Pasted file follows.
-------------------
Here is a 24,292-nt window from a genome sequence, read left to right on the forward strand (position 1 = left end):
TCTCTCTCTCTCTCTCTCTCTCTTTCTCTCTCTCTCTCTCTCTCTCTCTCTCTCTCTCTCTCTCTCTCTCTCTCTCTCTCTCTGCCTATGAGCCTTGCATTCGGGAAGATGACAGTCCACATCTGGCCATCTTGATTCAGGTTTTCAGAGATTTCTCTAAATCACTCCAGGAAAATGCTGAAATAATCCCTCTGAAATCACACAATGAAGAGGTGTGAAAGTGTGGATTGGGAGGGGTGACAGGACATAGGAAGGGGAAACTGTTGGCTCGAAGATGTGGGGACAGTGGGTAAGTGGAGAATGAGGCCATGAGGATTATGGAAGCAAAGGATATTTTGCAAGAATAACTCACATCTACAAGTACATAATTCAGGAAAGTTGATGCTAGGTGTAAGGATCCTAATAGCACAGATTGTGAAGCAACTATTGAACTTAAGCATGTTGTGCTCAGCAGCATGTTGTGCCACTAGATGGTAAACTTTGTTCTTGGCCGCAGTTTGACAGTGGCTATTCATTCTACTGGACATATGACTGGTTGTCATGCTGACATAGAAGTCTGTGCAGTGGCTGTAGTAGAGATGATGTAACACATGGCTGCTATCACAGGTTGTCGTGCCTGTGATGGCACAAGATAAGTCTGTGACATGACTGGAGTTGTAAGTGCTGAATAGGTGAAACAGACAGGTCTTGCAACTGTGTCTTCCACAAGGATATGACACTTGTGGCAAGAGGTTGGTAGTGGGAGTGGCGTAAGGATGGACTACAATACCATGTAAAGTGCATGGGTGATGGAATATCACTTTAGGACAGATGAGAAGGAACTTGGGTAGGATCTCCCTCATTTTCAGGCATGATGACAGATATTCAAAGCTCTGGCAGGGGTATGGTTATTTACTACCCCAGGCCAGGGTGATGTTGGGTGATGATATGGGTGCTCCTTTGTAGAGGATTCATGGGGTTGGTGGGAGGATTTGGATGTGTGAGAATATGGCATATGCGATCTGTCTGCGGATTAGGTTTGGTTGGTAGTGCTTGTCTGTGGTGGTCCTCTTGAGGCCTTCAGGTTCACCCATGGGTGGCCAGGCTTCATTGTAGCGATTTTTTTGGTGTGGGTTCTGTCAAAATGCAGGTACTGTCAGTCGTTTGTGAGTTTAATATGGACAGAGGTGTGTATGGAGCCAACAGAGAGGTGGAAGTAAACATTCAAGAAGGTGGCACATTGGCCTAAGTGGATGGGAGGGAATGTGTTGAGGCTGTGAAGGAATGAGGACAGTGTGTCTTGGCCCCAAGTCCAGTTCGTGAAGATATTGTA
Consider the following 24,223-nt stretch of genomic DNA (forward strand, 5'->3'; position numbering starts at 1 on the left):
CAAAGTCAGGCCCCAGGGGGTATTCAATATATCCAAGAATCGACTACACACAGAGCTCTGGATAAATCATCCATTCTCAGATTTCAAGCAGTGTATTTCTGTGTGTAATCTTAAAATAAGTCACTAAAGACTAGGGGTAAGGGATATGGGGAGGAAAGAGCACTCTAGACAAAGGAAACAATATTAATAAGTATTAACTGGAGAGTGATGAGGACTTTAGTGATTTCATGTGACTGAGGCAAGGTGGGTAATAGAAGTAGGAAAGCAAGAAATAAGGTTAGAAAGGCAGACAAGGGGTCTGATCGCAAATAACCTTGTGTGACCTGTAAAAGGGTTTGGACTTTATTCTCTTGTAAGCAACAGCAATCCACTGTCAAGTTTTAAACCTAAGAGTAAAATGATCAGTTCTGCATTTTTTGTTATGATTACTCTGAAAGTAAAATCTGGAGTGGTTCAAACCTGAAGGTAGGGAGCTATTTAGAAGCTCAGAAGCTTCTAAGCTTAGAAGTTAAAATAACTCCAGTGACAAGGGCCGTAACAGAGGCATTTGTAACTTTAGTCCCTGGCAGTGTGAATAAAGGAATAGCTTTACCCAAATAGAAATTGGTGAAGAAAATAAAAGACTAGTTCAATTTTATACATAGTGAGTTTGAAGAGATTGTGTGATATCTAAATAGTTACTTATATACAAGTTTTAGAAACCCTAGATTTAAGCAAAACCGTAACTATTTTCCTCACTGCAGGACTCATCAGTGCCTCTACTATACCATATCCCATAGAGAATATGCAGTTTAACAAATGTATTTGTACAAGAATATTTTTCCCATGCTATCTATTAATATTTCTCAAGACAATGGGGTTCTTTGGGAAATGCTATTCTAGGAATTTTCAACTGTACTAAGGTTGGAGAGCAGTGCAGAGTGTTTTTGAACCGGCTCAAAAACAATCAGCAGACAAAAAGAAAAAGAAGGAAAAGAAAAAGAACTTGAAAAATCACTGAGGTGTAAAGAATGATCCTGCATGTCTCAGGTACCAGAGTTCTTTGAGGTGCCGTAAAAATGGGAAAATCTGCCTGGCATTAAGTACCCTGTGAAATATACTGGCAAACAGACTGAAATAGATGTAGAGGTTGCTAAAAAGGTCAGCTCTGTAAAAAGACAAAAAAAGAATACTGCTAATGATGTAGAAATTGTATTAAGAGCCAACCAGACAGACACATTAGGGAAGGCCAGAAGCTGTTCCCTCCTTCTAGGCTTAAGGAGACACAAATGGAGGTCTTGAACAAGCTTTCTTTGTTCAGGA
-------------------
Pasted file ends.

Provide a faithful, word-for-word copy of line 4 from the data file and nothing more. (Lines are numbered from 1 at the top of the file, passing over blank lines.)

CAAAGTCAGGCCCCAGGGGGTATTCAATATATCCAAGAATCGACTACACACAGAGCTCTGGATAAATCATCCATTCTCAGATTTCAAGCAGTGTATTTCTGTGTGTAATCTTAAAATAAGTCACTAAAGACTAGGGGTAAGGGATATGGGGAGGAAAGAGCACTCTAGACAAAGGAAACAATATTAATAAGTATTAACTGGAGAGTGATGAGGACTTTAGTGATTTCATGTGACTGAGGCAAGGTGGGTAATAGAAGTAGGAAAGCAAGAAATAAGGTTAGAAAGGCAGACAAGGGGTCTGATCGCAAATAACCTTGTGTGACCTGTAAAAGGGTTTGGACTTTATTCTCTTGTAAGCAACAGCAATCCACTGTCAAGTTTTAAACCTAAGAGTAAAATGATCAGTTCTGCATTTTTTGTTATGATTACTCTGAAAGTAAAATCTGGAGTGGTTCAAACCTGAAGGTAGGGAGCTATTTAGAAGCTCAGAAGCTTCTAAGCTTAGAAGTTAAAATAACTCCAGTGACAAGGGCCGTAACAGAGGCATTTGTAACTTTAGTCCCTGGCAGTGTGAATAAAGGAATAGCTTTACCCAAATAGAAATTGGTGAAGAAAATAAAAGACTAGTTCAATTTTATACATAGTGAGTTTGAAGAGATTGTGTGATATCTAAATAGTTACTTATATACAAGTTTTAGAAACCCTAGATTTAAGCAAAACCGTAACTATTTTCCTCACTGCAGGACTCATCAGTGCCTCTACTATACCATATCCCATAGAGAATATGCAGTTTAACAAATGTATTTGTACAAGAATATTTTTCCCATGCTATCTATTAATATTTCTCAAGACAATGGGGTTCTTTGGGAAATGCTATTCTAGGAATTTTCAACTGTACTAAGGTTGGAGAGCAGTGCAGAGTGTTTTTGAACCGGCTCAAAAACAATCAGCAGACAAAAAGAAAAAGAAGGAAAAGAAAAAGAACTTGAAAAATCACTGAGGTGTAAAGAATGATCCTGCATGTCTCAGGTACCAGAGTTCTTTGAGGTGCCGTAAAAATGGGAAAATCTGCCTGGCATTAAGTACCCTGTGAAATATACTGGCAAACAGACTGAAATAGATGTAGAGGTTGCTAAAAAGGTCAGCTCTGTAAAAAGACAAAAAAAGAATACTGCTAATGATGTAGAAATTGTATTAAGAGCCAACCAGACAGACACATTAGGGAAGGCCAGAAGCTGTTCCCTCCTTCTAGGCTTAAGGAGACACAAATGGAGGTCTTGAACAAGCTTTCTTTGTTCAGGA